Aaaand… yeah, that’s about it on my thoughts on The Expendables III.  It’s another one.  It drags too long in the middle, its final 30 minutes are the best kind of dumb popcorn fun, it’s lightweight, everyone seems to be having fun, there’s nothing particularly memorable, the dialogue still stinks to high heaven but in an endearing way.  If you’re not sold on this franchise, this won’t change anything; if you are, this is another reliably decent way to spend two hours.  I feel like I should be lauding it to high heaven for at least being a dumb action spectacle this Summer that’s actually good at what it does (heaven knows those keep getting rarer), but it’s still just a bit too forgettable for me to go overboard on the praising.  It’s good at what it does, I had fun whilst it played.  If what it does is what you want, go for it.  If not, skip.  Simple.

Of course, it does feature the image of a man entering the sixth storey of a bombed-out building by jumping a dirt bike up the tail of a destroyed airplane.  Plus, that line.  Holy crap, that line.  So, there’s those.

Callum Petch is about to bloody this track up, everybody get back.  Follow him on the Twitters (@CallumPetch)!

Blended

BlendedCynical, lazy, sexist, racist, prolonged torture.  All of these descriptors and more apply to Blended.

by Callum Petch (Twitter: @CallumPetch)

You know, every point this year where I think that we have hit the bottom in regards to film releases, I keep getting proven wrong.  First, there was A New York Winter’s Tale back in February, still one of the worst films I have ever seen (incidentally) and a total failure in all basic aspects of moviemaking.  I was certain that we would not see anything close to its level for the rest of the year.  March quickly put pay to that line of thinking with 300: Rise of an Empire which gained points for at least passing basic filmmaking standards but immediately lost all of those points for being a hateful piece of misogynistic tripe.  The tail-end of April presented, for my consideration, Ava-Tarzan, quite possibly the worst feature-length animated film to see the light of day since 2006.  And now, as May gives way to June, we have Blended.

Folks, I do not like having to re-evaluate what the worst film of the year is every month.  Not, of course, so that I have a headline grabbing phrase to parade my review around with when the time comes (papa don’t play that way), but because I don’t like having to subject myself to films that keep striving for new levels of badness.  It’s like they’re in competition with one another.  “I’ll see your total failure at basic filmmaking conventions and raise you blacked-up actors and an attitude to women not unlike that of a psychopathic thirteen year-old!”  Only there are no winners in their contest, and we, the film-going audience, but mostly just me because I don’t have a choice in subjecting myself to these avant-garde attempts at flinging poo onto a film reel and releasing the result, suffer due to their petty game of one-ups-man-ship.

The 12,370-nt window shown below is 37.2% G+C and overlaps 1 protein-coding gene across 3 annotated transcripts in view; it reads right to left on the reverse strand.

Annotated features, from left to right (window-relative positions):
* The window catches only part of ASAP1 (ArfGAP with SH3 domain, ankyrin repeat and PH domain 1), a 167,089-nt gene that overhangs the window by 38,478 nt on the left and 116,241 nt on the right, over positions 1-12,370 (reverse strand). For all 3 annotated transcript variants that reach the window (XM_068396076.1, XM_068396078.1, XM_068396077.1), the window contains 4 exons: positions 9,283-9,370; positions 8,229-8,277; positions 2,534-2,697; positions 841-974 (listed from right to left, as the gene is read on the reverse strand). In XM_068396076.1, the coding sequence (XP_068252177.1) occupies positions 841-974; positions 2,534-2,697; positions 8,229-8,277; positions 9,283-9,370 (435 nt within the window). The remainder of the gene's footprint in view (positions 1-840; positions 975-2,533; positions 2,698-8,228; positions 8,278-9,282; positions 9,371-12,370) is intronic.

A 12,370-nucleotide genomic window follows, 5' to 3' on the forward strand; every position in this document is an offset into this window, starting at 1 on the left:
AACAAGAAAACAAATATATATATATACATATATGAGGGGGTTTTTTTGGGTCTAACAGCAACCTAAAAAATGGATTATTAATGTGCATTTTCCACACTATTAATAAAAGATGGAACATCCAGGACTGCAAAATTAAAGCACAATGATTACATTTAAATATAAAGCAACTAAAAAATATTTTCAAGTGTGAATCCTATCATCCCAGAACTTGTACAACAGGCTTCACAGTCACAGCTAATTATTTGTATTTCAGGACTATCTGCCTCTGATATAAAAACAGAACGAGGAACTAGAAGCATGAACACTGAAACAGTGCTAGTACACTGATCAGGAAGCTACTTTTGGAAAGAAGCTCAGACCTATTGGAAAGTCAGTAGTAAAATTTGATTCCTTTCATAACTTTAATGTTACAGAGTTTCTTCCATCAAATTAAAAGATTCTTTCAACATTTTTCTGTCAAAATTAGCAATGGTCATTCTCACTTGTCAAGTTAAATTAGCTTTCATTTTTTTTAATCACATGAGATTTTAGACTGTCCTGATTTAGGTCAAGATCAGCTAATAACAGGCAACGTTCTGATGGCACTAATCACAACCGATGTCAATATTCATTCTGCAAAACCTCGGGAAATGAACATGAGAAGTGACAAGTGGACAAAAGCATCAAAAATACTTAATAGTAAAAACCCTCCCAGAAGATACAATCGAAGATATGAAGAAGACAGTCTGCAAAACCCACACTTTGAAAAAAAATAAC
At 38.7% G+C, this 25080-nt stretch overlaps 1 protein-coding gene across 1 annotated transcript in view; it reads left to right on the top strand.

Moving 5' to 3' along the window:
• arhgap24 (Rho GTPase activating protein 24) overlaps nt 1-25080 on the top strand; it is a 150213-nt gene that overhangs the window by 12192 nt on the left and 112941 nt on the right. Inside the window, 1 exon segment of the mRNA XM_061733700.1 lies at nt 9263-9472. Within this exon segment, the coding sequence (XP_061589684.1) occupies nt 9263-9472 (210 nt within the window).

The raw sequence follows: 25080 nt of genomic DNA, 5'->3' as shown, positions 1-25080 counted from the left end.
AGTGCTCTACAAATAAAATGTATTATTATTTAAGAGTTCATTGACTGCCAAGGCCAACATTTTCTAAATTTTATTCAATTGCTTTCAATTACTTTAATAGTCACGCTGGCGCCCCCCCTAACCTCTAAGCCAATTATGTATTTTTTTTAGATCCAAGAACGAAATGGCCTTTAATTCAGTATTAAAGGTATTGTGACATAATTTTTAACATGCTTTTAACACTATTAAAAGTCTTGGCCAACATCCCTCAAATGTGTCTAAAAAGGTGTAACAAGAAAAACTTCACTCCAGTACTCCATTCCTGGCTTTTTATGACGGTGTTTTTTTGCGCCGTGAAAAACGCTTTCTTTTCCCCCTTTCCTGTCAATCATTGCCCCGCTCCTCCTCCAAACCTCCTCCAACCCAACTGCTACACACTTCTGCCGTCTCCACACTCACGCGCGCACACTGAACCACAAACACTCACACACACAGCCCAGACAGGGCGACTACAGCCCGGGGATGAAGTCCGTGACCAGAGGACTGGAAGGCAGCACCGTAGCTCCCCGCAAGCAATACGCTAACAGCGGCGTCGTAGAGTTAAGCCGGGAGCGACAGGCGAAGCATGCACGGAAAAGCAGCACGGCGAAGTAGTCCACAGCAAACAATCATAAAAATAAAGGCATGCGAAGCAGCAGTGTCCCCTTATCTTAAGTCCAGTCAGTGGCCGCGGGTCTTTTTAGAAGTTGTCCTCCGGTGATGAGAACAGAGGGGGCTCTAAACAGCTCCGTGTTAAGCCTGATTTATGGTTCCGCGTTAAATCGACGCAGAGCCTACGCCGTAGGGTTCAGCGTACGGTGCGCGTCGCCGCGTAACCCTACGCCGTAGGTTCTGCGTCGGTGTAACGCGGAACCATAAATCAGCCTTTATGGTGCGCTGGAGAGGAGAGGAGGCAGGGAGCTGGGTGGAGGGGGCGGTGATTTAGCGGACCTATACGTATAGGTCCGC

Blended is a comedy made by statisticians and accountants.  It is a comedy made by people who have not got the first clue of how to tell a joke but have seen far more talented people make a lot of money telling jokes, and so decided to make their own comedy purely to get at that money.  Of course, being statisticians and accountants, this comes with the built-in handicap of nobody involved knowing how to tell a joke.  But such an issue does not stop them from their dream of making loadsamoney as they have hatched a cunning plan.  Instead of coming up with jokes, with set-ups and punchlines and wit and insight and originality and all of those things that make up good jokes and which allow things that would otherwise cross lines of good taste pass by unscathed, they would instead simply present people with concepts that are supposedly inherently amusing and ask you to laugh at them.  Who cares if you only laughed at them in other films because they had actual craft in their construction?  Their graphs and pie charts and glances at two minute red-band trailers on YouTube show that you laughed at these topics in other films so, mathematics dictates, you will laugh here too and their film won’t offend anyone at all!

I’m just going to go straight for the jugular here, I think that Blended is racist.  Nowhere is this more apparent than with Terry Crews’ “character” (for the fully intended effect, I want you to imagine that those air quotes are as tall as a New York skyscraper) whose entire character can be summed up as “look at the funny black man with the weird voice and the crazy eyes sing the word blended over and over again!”  He comes with a back-up crew of about seven other people who look exactly like him and have the exact job description.  Crews wanders about the screen nearly always leaning forward, eyes looking like they’re ready to pop out of his skull, voice sounding like a drunk Oxford senior’s party impression of what he thinks ‘the blacks’ sound like, and the joke is the same every time.  “Laugh at this walking black stereotype!”  There’s no nuance, nothing profound, no grand subversion.  Just, “Laugh at this walking black stereotype!”  It’s like a minstrel show periodically gate-crashes the rest of the film; I was waiting for Joel McHale (who appears in two scenes playing the total douche role he did far better in Ted two years ago) to show up covered in black shoe-polish to seal the sorry mess.